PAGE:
Bob and I stood on his deck of his San Francisco flat, with the bright lights of the city behind us and the first wisps of the summer fog creeping in. The attraction was palpable. His finger traced the outline of my nose — and then we kissed. It was our first — romantic and passionate. And more: fraught with the unknown. The year was 1988, still early in the AIDS epidemic, when about one in two gay men in the city had been infected with H.I.V. We had not yet had the talk (“Do you know your status?”).
There was still so much we didn’t know then. A scant two years before, the surgeon general had ruled out “casual” modes of transmission — like mosquito bites, toilet seats, swimming pools and kissing. But fears lingered, especially with no vaccine or treatment, and a frighteningly high death rate. And then there was the stigma: gay men with H.I.V. were ostracized, fired from our jobs and abandoned by our families. Intimacy became woven with fear, kiss by kiss.
And now here we are again.
I never imagined I’d live to witness another such viral threat. At the time I met Bob, I was young and on a quest for my first big love; today I am divorced and again seeking connection. Looking for love by definition means taking chances, but pandemics are terrible times to take them.
By the time Bob and I became bedmates and boyfriends, he’d disclosed that he was H.I.V. positive (and I was not). We engaged in what was first known as “safe” sex but later became known as “safer” sex because nothing is absolute. Still, every sexual encounter required some degree of vigilance. I remember our anxiety-ridden conversations. “How safe is oral sex?” “What do we do if the condom breaks?” For me, then 31, the plague slowed my coming out; it reinforced notions that homosexuality was “bad”; and it bred a firestorm of fear about sex and intimacy that took years, and much therapy in my case, to work through.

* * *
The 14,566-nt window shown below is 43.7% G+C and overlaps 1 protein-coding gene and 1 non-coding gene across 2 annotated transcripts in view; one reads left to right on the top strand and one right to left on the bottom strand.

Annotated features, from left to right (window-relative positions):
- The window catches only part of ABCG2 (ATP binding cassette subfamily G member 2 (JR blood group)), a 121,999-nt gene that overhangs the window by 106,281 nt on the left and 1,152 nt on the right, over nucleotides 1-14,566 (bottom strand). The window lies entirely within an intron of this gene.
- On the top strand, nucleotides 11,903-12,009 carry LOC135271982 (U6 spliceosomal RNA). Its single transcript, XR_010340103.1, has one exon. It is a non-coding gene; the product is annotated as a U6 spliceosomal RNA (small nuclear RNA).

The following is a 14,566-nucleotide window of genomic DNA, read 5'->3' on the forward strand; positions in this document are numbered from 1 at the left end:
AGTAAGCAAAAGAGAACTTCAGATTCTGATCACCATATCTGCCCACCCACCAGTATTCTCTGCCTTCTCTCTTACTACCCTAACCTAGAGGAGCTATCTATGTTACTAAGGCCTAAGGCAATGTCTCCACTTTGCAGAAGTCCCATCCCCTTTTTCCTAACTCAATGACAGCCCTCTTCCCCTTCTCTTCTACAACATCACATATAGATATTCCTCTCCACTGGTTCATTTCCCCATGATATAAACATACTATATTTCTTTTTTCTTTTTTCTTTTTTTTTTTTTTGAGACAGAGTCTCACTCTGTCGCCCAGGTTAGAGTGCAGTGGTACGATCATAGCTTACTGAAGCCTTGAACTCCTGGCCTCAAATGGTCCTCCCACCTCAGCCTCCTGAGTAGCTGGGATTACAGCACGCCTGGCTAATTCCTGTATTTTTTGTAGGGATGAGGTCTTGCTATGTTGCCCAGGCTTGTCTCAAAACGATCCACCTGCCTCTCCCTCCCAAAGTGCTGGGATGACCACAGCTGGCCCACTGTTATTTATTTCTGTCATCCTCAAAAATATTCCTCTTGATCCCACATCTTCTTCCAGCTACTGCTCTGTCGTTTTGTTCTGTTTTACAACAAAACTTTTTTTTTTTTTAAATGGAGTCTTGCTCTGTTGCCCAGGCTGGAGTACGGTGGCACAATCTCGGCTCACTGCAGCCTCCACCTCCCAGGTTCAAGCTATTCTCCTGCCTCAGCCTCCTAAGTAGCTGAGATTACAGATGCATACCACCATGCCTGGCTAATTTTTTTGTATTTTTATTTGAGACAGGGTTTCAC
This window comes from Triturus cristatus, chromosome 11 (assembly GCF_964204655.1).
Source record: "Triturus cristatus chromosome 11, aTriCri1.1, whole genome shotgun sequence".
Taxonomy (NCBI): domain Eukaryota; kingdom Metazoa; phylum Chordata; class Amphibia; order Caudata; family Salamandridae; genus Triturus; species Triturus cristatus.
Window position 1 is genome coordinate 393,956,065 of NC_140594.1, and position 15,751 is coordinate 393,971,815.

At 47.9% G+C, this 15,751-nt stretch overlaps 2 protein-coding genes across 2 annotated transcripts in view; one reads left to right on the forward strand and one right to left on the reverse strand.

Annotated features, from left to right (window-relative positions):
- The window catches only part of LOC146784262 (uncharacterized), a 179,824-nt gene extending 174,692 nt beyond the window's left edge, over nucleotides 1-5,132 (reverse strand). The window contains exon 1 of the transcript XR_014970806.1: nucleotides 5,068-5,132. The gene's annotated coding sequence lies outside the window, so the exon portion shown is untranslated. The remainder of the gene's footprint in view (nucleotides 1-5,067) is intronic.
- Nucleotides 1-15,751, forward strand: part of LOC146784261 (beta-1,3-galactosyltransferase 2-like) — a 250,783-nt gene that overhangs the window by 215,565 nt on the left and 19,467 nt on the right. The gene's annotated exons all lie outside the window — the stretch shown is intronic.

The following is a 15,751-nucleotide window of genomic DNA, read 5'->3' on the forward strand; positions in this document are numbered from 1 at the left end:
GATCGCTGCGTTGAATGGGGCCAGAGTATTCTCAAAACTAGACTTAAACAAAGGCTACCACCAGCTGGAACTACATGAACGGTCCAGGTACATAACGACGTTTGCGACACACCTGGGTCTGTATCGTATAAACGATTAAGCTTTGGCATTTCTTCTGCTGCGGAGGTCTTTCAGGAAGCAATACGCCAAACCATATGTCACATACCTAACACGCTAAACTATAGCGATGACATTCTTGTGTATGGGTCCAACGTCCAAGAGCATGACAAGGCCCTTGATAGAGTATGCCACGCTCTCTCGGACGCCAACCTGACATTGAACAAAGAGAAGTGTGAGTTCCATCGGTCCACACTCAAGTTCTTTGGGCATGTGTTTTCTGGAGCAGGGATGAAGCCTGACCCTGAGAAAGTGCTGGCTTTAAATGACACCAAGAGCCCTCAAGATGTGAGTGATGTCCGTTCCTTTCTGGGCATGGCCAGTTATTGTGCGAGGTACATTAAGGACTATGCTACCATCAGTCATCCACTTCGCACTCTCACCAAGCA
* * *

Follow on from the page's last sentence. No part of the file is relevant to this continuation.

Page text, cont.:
Later on I learned how fearful Bob had been to reveal his H.I.V. status to me. “I told some women friends of mine, and they broke off all contact with me,” I remember him saying as he began to cry. “It was very painful.” He also worried that my fear about becoming infected would drive me to stop dating him, which in the end turned out to be true, and which I came to regret.
“We do not know if Covid-19 can be spread though vaginal or anal sex,” reads the New York City Department of Health’s “Safer Sex and Covid-19” guidelines (although the department acknowledges that other coronaviruses aren’t easily spread through sex). But kissing — not intercourse — is considered the riskiest sexual activity this time around. “Contact with saliva from kissing is a potential mode of transmission but is not well documented,” Dr. William Marshall III, an infectious disease specialist at the Mayo Clinic, told me in an interview. In Dr. Marshall’s words, I recognized my previous fear of the unknown, the ill-defined risk lurking in the shadow of intimate human connection.